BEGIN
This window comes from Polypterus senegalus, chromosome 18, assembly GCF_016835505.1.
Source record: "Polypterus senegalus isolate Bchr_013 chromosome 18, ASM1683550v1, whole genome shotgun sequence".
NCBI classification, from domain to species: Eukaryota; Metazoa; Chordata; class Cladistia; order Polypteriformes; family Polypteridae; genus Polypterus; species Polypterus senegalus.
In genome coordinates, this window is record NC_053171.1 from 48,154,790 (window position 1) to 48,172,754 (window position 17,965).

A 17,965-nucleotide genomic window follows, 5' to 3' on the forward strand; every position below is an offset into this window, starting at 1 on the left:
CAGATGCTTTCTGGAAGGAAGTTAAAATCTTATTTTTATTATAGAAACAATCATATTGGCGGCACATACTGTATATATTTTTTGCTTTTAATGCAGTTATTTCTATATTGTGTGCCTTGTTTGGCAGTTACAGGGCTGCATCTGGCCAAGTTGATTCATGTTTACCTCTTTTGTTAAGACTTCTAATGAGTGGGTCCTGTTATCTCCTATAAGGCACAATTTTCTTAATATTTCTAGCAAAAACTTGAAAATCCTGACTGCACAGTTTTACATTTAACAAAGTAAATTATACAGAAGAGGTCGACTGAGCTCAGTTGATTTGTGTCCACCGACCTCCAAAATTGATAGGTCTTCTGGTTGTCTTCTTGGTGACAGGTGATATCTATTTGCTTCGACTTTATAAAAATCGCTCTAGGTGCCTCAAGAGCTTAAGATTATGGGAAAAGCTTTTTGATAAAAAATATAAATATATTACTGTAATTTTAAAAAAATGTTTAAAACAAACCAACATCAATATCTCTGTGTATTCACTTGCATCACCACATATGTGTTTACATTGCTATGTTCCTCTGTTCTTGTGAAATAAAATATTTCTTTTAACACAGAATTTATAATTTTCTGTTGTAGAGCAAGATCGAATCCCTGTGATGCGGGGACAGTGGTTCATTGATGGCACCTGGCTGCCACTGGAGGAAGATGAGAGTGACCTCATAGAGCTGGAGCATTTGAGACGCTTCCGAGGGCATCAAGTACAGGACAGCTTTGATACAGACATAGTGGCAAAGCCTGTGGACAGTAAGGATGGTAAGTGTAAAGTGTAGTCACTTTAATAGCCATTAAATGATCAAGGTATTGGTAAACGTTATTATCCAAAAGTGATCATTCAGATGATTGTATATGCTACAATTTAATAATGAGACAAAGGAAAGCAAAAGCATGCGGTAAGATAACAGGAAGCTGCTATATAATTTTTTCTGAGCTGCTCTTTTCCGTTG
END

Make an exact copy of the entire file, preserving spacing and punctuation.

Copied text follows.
This window comes from Polypterus senegalus, chromosome 18, assembly GCF_016835505.1.
Source record: "Polypterus senegalus isolate Bchr_013 chromosome 18, ASM1683550v1, whole genome shotgun sequence".
NCBI classification, from domain to species: Eukaryota; Metazoa; Chordata; class Cladistia; order Polypteriformes; family Polypteridae; genus Polypterus; species Polypterus senegalus.
In genome coordinates, this window is record NC_053171.1 from 48,154,790 (window position 1) to 48,172,754 (window position 17,965).

A 17,965-nucleotide genomic window follows, 5' to 3' on the forward strand; every position below is an offset into this window, starting at 1 on the left:
CAGATGCTTTCTGGAAGGAAGTTAAAATCTTATTTTTATTATAGAAACAATCATATTGGCGGCACATACTGTATATATTTTTTGCTTTTAATGCAGTTATTTCTATATTGTGTGCCTTGTTTGGCAGTTACAGGGCTGCATCTGGCCAAGTTGATTCATGTTTACCTCTTTTGTTAAGACTTCTAATGAGTGGGTCCTGTTATCTCCTATAAGGCACAATTTTCTTAATATTTCTAGCAAAAACTTGAAAATCCTGACTGCACAGTTTTACATTTAACAAAGTAAATTATACAGAAGAGGTCGACTGAGCTCAGTTGATTTGTGTCCACCGACCTCCAAAATTGATAGGTCTTCTGGTTGTCTTCTTGGTGACAGGTGATATCTATTTGCTTCGACTTTATAAAAATCGCTCTAGGTGCCTCAAGAGCTTAAGATTATGGGAAAAGCTTTTTGATAAAAAATATAAATATATTACTGTAATTTTAAAAAAATGTTTAAAACAAACCAACATCAATATCTCTGTGTATTCACTTGCATCACCACATATGTGTTTACATTGCTATGTTCCTCTGTTCTTGTGAAATAAAATATTTCTTTTAACACAGAATTTATAATTTTCTGTTGTAGAGCAAGATCGAATCCCTGTGATGCGGGGACAGTGGTTCATTGATGGCACCTGGCTGCCACTGGAGGAAGATGAGAGTGACCTCATAGAGCTGGAGCATTTGAGACGCTTCCGAGGGCATCAAGTACAGGACAGCTTTGATACAGACATAGTGGCAAAGCCTGTGGACAGTAAGGATGGTAAGTGTAAAGTGTAGTCACTTTAATAGCCATTAAATGATCAAGGTATTGGTAAACGTTATTATCCAAAAGTGATCATTCAGATGATTGTATATGCTACAATTTAATAATGAGACAAAGGAAAGCAAAAGCATGCGGTAAGATAACAGGAAGCTGCTATATAATTTTTTCTGAGCTGCTCTTTTCCGTTG